Studies on primary wound healing: focus on risk factors
Usable data were available from a total of 39 randomized controlled trials for the area of application “primary wound healing”, i.e., the use of NPWT after surgery. These studies, with a total of 5674 patients, investigated wounds after surgery, primarily after obstetrical, abdominal, vascular and heart surgery, as well as after endoprosthetic surgery (joint replacement). Poor wound healing was to be expected for the vast majority of patients, as they had at least one risk factor such as obesity or diabetes. Wound complications and treatment-related complications (adverse events) were the outcomes most commonly recorded in the studies.
At the same time, adverse events in the form of complications were the only outcome where the data showed at least one advantage: for instance, infections occurred less frequently if NPWT was used. IQWiG sees a “hint” of a greater benefit of NPWT here; this was not the case for any other patient-relevant outcome, including the overall rate of complications (adverse events).
The Institute requests written comments on this preliminary result of the benefit assessment, the preliminary report, by 29 April. These will be scrutinized and, if IQWiG has open questions, discussed in a public hearing with the persons submitting comments.
Medical devices: stricter transparency rules needed
An assessment of NPWT was only possible after the manufacturer KCI provided previously unpublished study results to IQWiG. In contrast, the increase in the data basis was less pronounced for the IITs.
Stefan Sauerland, Head of IQWiG’s Non-Drug Interventions Department notes: “The fact that about a quarter of all data are still missing for secondary wound healing can particularly be ascribed to those responsible for IITs; for primary wound healing, nearly a sixth of the data are missing. NPWT again shows that we need to regulate publication obligations for medical devices or non-drug interventions just as strictly as we have done for drugs. For the latter, the data situation has considerably improved in the past 10 years due to various measures, including legal ones. The EU Medical Device Regulation (MDR) is overall a step in the right direction, but unfortunately only a small one with regard to publication obligations. Ethics committees or public funders such as the Ministry of Science could also put pressure on study initiators by linking approvals to publications. I suggest that any study initiator who has not published properly in the past receives no funding or no approval for the next study.”
German studies also help close the evidence gap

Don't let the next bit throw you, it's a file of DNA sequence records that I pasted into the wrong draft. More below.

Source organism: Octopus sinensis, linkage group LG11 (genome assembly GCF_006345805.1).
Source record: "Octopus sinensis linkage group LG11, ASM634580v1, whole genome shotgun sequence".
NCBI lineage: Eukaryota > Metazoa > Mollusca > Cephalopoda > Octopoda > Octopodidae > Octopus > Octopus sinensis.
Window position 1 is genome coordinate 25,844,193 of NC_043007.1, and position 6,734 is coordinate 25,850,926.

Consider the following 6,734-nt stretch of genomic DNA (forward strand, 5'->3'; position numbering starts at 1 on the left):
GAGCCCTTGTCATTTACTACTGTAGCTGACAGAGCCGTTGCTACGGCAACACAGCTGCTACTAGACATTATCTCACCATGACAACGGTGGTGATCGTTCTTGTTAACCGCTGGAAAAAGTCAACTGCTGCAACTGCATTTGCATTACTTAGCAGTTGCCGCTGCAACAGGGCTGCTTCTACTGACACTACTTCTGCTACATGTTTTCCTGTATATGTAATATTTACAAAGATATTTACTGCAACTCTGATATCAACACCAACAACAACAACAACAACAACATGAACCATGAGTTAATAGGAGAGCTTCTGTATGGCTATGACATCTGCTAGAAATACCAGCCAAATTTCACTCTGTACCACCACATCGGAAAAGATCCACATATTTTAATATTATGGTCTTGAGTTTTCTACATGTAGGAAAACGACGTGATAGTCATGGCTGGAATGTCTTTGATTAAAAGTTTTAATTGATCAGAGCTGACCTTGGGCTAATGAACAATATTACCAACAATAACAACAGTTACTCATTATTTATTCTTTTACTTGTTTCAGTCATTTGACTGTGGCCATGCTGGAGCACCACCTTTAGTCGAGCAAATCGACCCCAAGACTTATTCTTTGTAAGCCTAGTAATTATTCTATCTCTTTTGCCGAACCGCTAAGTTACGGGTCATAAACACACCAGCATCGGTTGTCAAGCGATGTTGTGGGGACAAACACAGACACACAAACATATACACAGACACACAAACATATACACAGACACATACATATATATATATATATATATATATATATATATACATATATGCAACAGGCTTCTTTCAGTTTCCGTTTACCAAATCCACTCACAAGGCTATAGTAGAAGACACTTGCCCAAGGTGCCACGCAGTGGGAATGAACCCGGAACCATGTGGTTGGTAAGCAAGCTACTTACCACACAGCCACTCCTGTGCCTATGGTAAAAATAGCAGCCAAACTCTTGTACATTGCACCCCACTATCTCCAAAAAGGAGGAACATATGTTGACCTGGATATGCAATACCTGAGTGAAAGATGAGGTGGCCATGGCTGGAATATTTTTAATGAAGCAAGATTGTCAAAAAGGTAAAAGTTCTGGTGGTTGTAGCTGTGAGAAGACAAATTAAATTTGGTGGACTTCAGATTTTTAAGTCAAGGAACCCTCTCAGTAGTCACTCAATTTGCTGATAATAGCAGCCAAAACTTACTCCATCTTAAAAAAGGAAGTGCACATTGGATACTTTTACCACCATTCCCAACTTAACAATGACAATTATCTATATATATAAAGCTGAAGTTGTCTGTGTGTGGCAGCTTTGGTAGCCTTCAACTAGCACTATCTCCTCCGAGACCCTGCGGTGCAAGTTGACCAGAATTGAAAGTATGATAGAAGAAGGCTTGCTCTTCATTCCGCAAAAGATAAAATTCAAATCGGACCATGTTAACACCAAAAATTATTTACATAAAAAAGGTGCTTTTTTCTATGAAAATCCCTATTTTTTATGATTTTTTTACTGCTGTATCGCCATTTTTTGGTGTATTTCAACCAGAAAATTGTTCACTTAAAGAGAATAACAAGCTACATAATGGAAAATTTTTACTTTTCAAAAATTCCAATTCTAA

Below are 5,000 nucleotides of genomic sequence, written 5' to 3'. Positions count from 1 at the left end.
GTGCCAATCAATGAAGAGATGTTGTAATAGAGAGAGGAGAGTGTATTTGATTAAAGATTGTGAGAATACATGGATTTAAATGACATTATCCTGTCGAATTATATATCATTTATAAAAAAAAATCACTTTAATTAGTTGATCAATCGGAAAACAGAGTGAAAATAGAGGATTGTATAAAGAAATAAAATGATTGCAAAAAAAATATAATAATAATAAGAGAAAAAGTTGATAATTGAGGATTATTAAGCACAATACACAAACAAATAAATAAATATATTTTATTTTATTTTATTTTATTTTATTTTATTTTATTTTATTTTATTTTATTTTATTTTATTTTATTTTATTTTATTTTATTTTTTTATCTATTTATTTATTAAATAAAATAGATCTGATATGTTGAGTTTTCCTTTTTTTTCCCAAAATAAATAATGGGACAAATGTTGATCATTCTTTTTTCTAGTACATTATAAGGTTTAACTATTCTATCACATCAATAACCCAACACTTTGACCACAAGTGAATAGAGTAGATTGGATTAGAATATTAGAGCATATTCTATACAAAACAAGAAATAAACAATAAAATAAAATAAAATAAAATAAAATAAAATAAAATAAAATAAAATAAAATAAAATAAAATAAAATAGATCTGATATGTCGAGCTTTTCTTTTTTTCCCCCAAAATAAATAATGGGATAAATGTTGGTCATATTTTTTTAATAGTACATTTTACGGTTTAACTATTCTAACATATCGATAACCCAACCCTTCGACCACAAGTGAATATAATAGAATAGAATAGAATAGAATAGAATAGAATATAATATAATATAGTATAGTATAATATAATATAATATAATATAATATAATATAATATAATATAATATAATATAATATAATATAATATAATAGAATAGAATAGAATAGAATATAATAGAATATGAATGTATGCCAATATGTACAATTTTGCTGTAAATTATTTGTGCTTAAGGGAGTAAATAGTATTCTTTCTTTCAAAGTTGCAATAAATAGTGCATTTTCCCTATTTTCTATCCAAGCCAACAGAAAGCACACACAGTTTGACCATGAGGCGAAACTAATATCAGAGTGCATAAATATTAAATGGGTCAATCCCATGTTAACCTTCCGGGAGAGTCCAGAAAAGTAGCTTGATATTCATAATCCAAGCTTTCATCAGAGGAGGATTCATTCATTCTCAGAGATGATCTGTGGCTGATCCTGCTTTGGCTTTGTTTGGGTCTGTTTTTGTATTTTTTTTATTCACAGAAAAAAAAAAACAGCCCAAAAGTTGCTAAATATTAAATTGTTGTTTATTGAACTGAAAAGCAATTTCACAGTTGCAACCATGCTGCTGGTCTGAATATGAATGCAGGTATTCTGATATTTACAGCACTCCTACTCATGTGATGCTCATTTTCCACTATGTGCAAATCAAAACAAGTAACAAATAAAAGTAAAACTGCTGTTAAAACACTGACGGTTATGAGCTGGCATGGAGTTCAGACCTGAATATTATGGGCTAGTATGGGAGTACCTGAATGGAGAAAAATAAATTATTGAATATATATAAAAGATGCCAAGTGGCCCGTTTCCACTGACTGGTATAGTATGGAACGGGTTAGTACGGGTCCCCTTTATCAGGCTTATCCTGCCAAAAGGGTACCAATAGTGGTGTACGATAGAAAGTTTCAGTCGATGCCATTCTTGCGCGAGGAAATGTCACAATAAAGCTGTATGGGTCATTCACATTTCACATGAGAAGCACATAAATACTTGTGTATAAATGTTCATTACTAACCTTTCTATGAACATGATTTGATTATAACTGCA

IQWiG had already assessed NPWT in 2006 on behalf of the Federal Joint Committee (G-BA). The conclusion was that no superiority versus standard treatment could be determined. Data from meaningful studies were lacking. Several publicly funded studies were then started in Germany, also on the initiative of the G-BA.
Stefan Sauerland explains: “Instead of making decisions on an uncertain data basis, to generate meaningful evidence yourself seems to me like an effective and targeted approach. In particular the NPWT studies on diabetic foot wounds and superficial post-surgical wound infections, funded by statutory health insurance, were important for obtaining specific results on wound therapy in Germany.”
Process of report production
The Institute had published the preliminary report on secondary wound healing in August 2018 and in the corresponding press release had criticized the study manufacturers and investigators who violate scientific and ethical standards if they do not publish study results. In the following commenting procedure, which also included an oral hearing in Cologne, KCI subsequently submitted study data. The written comments, as well as the verbatim minutes of the hearing, are also available on the Institute`s website.
Together with the final report, IQWiG published the preliminary report on NPWT for primary wound healing. Interested persons and institutions can submit written comments on these still preliminary assessment results up to 29 April 2019. The Institute will scrutinize these comments and invite persons submitting comments to an oral hearing if open questions in the written comments remain. The preliminary report will then be revised, sent as the final report to the commissioning agency G-BA, and published 8 weeks later on the IQWiG website.